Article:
The Benefits of Adopting a Senior Pet

Oldies but Goodies

The Benefits of Adopting a Senior Pet

There’s nothing quite like bringing a new puppy or kitten into your life. So cute and furry. So much fun to play with. And don’t even get us started on that puppy breath and the tiny little mews.

Of course, it’s not all fun and games.

Potty trained? Not yet. Prepare to wake up every few hours to rush your puppy out to pee or help your kitten do his business.

Do you like your shoes? Better not leave them around or they’re going to be mistaken for a chew toy.

Ready to just curl up on the couch and snuggle? Think again. Puppies and kittens want to play when they want to play (which is pretty much always).

We’re not saying that adopting a puppy or kitten is a bad thing. They need homes too! But do you know what’s even better?

Adopting a senior dog or cat.

November is Adopt a Senior Pet Month and we couldn’t be more excited. Seniors are amazing! That’s why we dedicated an adoption center just to them. Oldies But Goodies is a senior pet adoption center and boutique thrift store that helps to adopt out older pets who are looking for comfy, loving homes where they can enjoy their golden years.

What Are the Benefits of a Senior Pet

Besides the warm fuzzies you’ll get from saving the life of an often overlooked animal, there are a ton of reasons why senior pets are the best. Let’s take a look at a few of them:

They’re Probably Already Potty Trained

An hour after I brought my 8-year-old foster home (spoiler alert…  I kept him), I was standing at the sink washing dishes when I heard a low scratch. I looked up and saw him gently knocking at the door to go out.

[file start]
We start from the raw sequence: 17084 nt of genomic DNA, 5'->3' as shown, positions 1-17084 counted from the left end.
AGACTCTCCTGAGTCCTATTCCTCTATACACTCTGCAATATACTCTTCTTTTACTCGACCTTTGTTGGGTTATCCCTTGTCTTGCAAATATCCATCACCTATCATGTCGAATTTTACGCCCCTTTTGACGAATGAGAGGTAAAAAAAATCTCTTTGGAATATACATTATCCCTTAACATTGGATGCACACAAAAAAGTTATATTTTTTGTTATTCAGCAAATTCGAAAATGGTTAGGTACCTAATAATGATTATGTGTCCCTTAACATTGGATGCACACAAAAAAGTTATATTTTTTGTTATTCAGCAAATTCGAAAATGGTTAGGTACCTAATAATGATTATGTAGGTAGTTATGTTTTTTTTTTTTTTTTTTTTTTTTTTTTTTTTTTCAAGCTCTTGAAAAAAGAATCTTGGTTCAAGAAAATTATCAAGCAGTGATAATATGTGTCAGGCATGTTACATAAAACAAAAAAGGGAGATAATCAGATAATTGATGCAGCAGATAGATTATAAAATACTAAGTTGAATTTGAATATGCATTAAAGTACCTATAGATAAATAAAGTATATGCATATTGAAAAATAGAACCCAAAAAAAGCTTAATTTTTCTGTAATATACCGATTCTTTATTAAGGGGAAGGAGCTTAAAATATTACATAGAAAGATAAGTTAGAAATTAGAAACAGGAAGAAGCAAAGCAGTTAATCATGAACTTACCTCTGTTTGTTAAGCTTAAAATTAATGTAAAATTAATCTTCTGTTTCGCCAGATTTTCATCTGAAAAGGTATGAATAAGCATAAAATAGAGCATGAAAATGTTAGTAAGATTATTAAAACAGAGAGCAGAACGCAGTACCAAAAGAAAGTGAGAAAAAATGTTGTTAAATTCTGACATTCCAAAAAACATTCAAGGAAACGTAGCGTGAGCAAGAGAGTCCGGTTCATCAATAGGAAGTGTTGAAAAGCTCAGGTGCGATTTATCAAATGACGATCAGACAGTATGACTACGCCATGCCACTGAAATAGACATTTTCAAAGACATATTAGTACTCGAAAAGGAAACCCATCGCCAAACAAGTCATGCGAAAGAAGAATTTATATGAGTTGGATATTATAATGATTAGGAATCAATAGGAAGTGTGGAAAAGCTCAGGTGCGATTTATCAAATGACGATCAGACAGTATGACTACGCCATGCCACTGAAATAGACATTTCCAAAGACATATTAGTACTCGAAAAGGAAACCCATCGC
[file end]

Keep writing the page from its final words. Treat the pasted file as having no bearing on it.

In many cases, older dogs have already been in a home and picked up some basic training. That’s less work for you and less trauma to your carpets.

They’re Less Destructive

When I first adopted my (now 15-year-old) pup, she was about one year old, and the world was her chew toy. In the span of just 9 months, she ate: my entire DVD collection, a mattress, a Costco-sized bottle of fiber supplements, a mattress, and a video game controller cord… while it was in use. And those are just the highlights. Now, I can leave my dinner sitting on the couch while I grab a drink and she won’t even touch it.

Senior pets have been there and done that with bad behavior and they are over it.

You Can Know Their Personality Before you Bring Them Home

Not every dog or cat likes other animals. Some are okay with a sibling of their own species, while others need to be the only dog. Not every dog or cat likes children or enjoys long walks on the beach.

While breeds can sometimes give you a glimpse into a dog’s personality, every pet is different and you want to find one that will fit into your life and your family well.

Adopting an older pet means that their personality is already fully formed, and the shelter, rescue, or foster can usually tell you a bit about them and help you determine if they’d be a good fit.

Seniors Need Less Exercise

Some people love to hike, swim, run, or bike. And some don’t. If you’ve got a super active lifestyle filled with sports and activities, you’ll want a pet that matches your zest for adventure. If you prefer to kick back after a long day at work and cuddle on the couch with a good book or a Netflix binge, you’ll want a pet who curls up next to you.